I have replaced all these instances of the device tree, but the default DTB is still loading. I found two more copies of the device tree on a 4mb EEPROM. There are also 4 256GB NVRAM devices that I haven’t even started to look at.

Anyway, that’s at least 7 instances of the device tree on the system that I have identified so far. Despite other comments saying that the SD card is the only flash used to operate the NANO, the 4MB flash clearly affects it as well, as my attempt to change the DTB on the 4mb flash has failed.

So, I have followed the manual and recompiled the kernel and DTB files. I have REPLACED the stock DTB files for my SOM. On the SD card, I verified that every instance of the original DTB file was replaced - down to the physical binary level of the raw SD device. Yet for some reason, the system is still loading a stock DTB.

Ideas are welcome.

Bonus question: If someone can point me to a link to how to reflash the 4MB module to get the Nano to boot, that would save me some time. The 4MB module is identified as /dev/mtdblock0, and I saved the original contents of the module before I made any changes, so I can recover it if I can get access to the module. but my #1 concern is figuring out why the DTB blob that I want to load is not loading - and why are there no less than 7 copies of this same binary data??

Not pythonic. (101.2 KB)
So far, I have re-compiled the kernel according to the instructions This also generated a new device tree DTB.

To keep it simple, I am simply modifying the source code for p3448-0000-p3449-0000-b00 found in kernel/hardware/nvidia/platform/t210/porg/kernel-dts/porg-platforms in the kernel source code. I replaced the original dtsi files with the dtsi files from the excel script.

I flashed the generated kernel Image and .dtb file to the nano. I have finally gotten to a point where the modified devicetree seems to be loading. However, I am still unable to interact with the pins as they are configured.

What other files need to be changed to be able to interact with our custom pinmux?

the contains the .dtsi files generated by the excel script, the output of “dmesg” which shows that the correct .dts is being loaded during boot, the output of “cat /sys/kernel/debug/gpio”, the .dtb file generated after replacing the .dtsi files as described in my previous post, and the decompiled .dts file generated from the .dtb using dtc.

Tell me the steps I need to take to use the pinout I have defined in the excel script.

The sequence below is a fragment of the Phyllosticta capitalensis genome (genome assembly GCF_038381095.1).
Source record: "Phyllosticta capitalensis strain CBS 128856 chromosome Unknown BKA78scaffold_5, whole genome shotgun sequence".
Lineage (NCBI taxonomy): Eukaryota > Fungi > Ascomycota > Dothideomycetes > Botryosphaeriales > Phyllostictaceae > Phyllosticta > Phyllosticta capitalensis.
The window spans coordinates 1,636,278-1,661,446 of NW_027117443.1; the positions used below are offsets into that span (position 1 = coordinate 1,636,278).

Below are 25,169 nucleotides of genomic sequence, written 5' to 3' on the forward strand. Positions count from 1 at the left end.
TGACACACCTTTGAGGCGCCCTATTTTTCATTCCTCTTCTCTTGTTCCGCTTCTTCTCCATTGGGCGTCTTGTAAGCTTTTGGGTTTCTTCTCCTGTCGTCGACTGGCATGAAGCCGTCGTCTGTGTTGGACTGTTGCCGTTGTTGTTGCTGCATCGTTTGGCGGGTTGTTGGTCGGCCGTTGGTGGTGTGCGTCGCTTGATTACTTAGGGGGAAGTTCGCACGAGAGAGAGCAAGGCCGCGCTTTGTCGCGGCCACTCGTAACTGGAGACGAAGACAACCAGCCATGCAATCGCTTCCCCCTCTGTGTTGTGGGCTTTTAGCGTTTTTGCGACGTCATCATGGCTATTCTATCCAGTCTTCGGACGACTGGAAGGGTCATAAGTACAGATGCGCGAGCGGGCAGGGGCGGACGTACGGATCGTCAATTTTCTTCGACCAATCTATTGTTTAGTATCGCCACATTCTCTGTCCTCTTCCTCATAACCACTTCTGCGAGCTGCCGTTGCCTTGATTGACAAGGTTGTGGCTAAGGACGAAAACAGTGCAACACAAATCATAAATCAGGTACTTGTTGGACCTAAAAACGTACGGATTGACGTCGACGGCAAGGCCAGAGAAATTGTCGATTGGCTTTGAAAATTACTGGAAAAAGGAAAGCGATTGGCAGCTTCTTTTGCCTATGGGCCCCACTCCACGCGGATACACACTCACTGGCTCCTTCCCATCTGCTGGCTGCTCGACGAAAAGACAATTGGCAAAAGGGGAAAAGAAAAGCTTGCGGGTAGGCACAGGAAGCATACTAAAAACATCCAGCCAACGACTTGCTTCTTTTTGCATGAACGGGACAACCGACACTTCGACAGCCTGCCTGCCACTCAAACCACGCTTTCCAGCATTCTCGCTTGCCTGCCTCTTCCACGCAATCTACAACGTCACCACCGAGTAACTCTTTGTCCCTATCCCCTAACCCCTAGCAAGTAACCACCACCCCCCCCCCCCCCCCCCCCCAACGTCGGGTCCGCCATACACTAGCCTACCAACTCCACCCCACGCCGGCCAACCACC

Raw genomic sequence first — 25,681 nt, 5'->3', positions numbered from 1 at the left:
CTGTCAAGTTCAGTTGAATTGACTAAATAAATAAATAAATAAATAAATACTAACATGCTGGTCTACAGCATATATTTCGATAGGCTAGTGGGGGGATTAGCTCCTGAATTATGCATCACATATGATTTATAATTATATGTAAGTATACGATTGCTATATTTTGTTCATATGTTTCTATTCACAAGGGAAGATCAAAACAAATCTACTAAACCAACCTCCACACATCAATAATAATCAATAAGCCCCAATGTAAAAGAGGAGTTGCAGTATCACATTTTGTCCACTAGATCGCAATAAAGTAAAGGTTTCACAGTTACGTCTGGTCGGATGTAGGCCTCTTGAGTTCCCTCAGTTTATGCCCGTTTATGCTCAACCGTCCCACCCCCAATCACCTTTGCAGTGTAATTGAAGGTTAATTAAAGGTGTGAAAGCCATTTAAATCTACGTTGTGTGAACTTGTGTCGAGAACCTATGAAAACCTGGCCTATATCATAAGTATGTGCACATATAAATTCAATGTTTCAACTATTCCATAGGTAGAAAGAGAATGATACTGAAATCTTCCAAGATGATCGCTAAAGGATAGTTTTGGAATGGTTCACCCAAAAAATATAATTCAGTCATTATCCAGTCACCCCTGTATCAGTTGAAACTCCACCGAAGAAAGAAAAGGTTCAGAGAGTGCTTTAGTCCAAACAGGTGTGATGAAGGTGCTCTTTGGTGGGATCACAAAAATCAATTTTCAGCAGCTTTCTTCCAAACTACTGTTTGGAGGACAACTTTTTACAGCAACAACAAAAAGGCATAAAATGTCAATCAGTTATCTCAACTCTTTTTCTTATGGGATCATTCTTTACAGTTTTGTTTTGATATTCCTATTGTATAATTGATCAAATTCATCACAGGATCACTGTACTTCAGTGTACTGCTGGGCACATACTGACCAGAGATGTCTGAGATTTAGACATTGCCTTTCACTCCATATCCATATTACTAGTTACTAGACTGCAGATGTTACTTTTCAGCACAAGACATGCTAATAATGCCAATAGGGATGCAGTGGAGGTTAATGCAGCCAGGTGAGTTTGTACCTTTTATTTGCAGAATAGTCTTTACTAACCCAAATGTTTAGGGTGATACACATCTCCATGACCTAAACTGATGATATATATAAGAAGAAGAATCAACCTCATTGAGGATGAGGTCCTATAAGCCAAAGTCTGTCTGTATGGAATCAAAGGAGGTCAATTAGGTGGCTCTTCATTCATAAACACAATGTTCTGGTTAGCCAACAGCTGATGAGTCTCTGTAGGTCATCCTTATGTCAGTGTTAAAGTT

The excel script with the changes that need to be implemented can be obtained here:


We have been at this for more than a month, and this should not have taken this long. We really need your support, and as I had asked when I was posting here, we need a “step-by-step” process for this that works.

Perhaps the right answer from you all would be a document that starts with the Excel spreadsheet, then gives us very detailed and not obscure steps to get to the end result. We are capable of performing just about any task from simply using UBOOT to setup the pinmux, to whatever we need to do, including compiling our changes into the kernel, flashing EEPROM, etc.

We have used devicetrees for years on other platforms, across many projects, and not once did this take this monumental effort to get our I/O where we want it.

So, what I am asking is for a “step-by-step” method to start with the output from the Excel sheet, to success. Giving us small trinkets of information is not going to work, start from the beginning and get us to the endgame of having our pins work as we expect.

Thank you in advance.

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Nvidia team, we really need some help here. This is a significant volume, commercial product which is visible to your management, since our customer is pretty big, and all that I can tell them is that we are waiting on getting the pinmux setup right to check out the final board design before we go to the production version.

This cannot be this difficult to accomplish. As I asked two days ago, we need a step-by-step method/document that starts with the Excel pinout document, and gets us to a mapped pin function every time.

We had a goal of last Friday to release final board changes to the production team, but we missed that…and now the pressure is building. Please take this seriously as our timeline is well behind now, and next steps may be management asking me for “who they can call” to get this accomplished.

Thank you in advance.

I do not know how to turn off “Solution” on this thread, we are not SOLVED.

TomK, we noticed that this thread shows “Solution” checked, and not sure where this is in the main Nano forum, but we are still down and need help, 6 weeks now!